Newborn Care: Q&A
Hi everybody, Ann McKitrick here with Nurtured Noggins. We are committed to helping you understand, appreciate and see your child through a developmental lens and to look at yourself and your own responses to your child through that same lens. Your own development is very much an important part of being a great parent and responding in the best way for your child.
And so any answers that I give to your questions really need to be taken through a filter. You need to double check and make sure that what I’m saying you can affirm and confirm with your doctor.
Every baby is unique, and you are the expert on your own child. I do everything that I do based on a career in early childhood education, teaching and training early childhood teachers and coaching parents, and the fact that I’m a mom and a grandmother myself.
I’ve got some great questions and I’m gonna dig right in because we’ve got a lot to talk about.
“My newborn baby is two weeks old and is spending way too much time feeding, around one and a half hours and more. Is that normal? I’m getting really tired and I’m afraid my breast milk may not be enough or not good enough.”
In these first few weeks of life it’s really important to let your baby set the pace, especially with breastfeeding, When the baby lets you know they’re hungry and you put them to the breast and they eat, this creates the supply and demand that is necessary for breastfeeding. Some babies can get what they need in 5 – 10 minutes. Other babies might need half an hour. Sounds like your baby needs a little bit more time on each breast to get what they need.
And so we really do wanna follow the cues of the baby and let them set the pace. The amount of milk that they drink that’s what your breast will create for their next feeding.
I think babies just really love to breastfeed because it’s very cozy and comfortable, and sometimes they’re really just kinda using you as a pacifier. You just have to use your own judgment for that and see when maybe you think they might be done.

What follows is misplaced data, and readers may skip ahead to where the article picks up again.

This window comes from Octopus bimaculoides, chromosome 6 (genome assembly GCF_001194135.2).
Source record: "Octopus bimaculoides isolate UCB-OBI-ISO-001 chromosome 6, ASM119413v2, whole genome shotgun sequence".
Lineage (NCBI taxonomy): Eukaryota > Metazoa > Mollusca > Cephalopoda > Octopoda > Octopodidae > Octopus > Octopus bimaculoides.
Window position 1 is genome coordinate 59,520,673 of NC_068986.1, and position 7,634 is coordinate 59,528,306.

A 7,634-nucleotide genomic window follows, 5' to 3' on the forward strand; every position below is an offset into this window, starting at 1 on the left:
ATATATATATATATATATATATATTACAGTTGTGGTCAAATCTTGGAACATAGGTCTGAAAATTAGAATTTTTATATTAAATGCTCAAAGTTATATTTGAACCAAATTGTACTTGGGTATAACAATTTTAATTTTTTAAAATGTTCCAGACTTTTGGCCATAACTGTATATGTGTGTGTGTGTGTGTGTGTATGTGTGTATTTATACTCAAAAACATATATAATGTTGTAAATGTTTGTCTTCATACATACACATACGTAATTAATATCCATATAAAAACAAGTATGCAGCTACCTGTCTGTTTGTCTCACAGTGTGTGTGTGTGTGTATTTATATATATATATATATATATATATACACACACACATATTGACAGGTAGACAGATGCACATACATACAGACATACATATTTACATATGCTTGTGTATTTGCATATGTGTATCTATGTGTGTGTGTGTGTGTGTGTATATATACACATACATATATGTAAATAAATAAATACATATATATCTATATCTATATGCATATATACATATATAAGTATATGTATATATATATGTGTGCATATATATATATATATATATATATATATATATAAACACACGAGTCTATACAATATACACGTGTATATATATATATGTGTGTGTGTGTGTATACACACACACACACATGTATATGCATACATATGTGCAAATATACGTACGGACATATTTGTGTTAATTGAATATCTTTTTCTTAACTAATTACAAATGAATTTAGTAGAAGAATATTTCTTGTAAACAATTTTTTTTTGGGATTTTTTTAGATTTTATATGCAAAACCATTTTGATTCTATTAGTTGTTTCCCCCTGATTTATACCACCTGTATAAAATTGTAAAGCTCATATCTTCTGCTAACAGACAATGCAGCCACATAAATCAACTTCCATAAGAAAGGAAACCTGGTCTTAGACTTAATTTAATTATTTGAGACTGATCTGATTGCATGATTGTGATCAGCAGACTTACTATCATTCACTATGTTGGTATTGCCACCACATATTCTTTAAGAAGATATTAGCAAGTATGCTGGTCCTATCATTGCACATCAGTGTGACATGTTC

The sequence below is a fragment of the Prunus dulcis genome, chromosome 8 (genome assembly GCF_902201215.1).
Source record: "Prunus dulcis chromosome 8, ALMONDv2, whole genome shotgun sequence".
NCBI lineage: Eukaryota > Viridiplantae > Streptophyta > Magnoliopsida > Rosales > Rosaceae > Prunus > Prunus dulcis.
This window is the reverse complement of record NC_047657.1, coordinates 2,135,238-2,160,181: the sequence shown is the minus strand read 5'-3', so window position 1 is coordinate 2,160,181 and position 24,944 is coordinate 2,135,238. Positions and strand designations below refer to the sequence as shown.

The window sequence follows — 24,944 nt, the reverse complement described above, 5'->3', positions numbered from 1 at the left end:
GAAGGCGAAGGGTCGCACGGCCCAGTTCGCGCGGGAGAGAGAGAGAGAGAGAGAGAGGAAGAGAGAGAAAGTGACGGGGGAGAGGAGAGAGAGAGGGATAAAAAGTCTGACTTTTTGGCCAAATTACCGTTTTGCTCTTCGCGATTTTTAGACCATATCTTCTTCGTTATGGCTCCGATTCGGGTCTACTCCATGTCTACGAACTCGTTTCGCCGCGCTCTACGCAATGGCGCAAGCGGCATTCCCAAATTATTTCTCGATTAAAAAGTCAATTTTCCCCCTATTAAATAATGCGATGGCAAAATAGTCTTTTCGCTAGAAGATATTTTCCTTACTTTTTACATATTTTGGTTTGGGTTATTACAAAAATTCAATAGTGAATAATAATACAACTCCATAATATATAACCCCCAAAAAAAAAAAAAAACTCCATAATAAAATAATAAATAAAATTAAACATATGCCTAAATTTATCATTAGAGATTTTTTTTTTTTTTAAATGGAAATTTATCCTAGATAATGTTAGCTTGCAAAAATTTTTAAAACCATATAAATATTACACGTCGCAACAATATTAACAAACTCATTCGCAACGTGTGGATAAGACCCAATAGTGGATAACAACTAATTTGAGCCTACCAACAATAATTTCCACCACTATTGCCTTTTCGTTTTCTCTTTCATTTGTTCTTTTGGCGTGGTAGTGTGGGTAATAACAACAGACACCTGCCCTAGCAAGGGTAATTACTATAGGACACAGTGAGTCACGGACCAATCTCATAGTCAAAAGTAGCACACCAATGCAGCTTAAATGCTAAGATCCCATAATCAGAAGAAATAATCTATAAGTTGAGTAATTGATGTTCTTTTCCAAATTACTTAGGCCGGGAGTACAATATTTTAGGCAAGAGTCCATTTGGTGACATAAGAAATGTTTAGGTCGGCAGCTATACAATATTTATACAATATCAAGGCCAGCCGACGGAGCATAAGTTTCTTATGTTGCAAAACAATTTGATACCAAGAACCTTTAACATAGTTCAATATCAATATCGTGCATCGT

Your breast milk production will match your baby’s needs, and that’s why it’s so important to let the baby decide and to set the pace for how much and when they eat. If your diet is healthy, if you’re getting the calories, the kind of calories, the amount of fluids, and the rest that you need, then probably you can rest assured that your baby is getting what they need out of your breast milk.
If your baby is not gaining weight, then that’s a different conversation, and it’s recommended that a newborn would gain around four to seven ounces per week, and so that is really how you tell. There are ways of measuring how much a baby is getting by weighing them before you nurse them and weigh them afterwards. But unless your baby is really having trouble gaining weight I probably wouldn’t think that you need to go to that much trouble to figure it out.
I want to encourage you in your breastfeeding adventure. It takes time to trust the process. Trust your baby to take what they need, trust your body to give your baby what it needs, and try to make nursing a time of connection with your baby.
Try to relax a little bit yourself. You can even lay down and get it done that way. The first months are hard and it takes a lot of commitment. I just encourage you to hang in there. I know it can be a little bit tiring at times.
“Why is my baby crying and waking up when I put him to bed after breastfeeding?”
Well, that’s a tough thing because you feel like when you breastfeed your baby that they would just slumber off to sleep and stay asleep. It’s really hard to know why your baby’s crying. But here’s a couple of things that you might want to look at. We just need to observe our children and see what their patterns are and what’s going on. Observe your own diet. Are you eating something that maybe is bothering his stomach a little bit?
You need to avoid large amounts of caffeine. It’s recommended one to two cups of coffee or one to two sodas a day if you’re nursing. Avoid processed foods that are high in sugar. They can affect your own body’s ability to create the milk.
Drinking a lot of alcohol will definitely pass through. It’s recommended one alcoholic beverage per day if you’re breastfeeding. have it after you’ve fed your baby and you know that they won’t be needing to nurse again for a few hours. It takes at least two hours for alcohol to run through your system and not come through the breast milk.
Other foods that can be finicky with your breast milk: Garlic, onions, spicy foods. Sometimes babies are allergic to the proteins in cow’s milk or in soy milk. By eliminating some of those things from your diet you might be able to figure out what it is that’s causing your baby to become irritable after you nurse.
It might just be that they need another burp. It might be that they need to eat some more. They might just want to be snuggled. They might need to be wrapped up cuddly and swaddled up tight. These are just some options to try when you have fed your baby and you put them down and then they cry. Those are just some things to think about when looking at breastfeeding.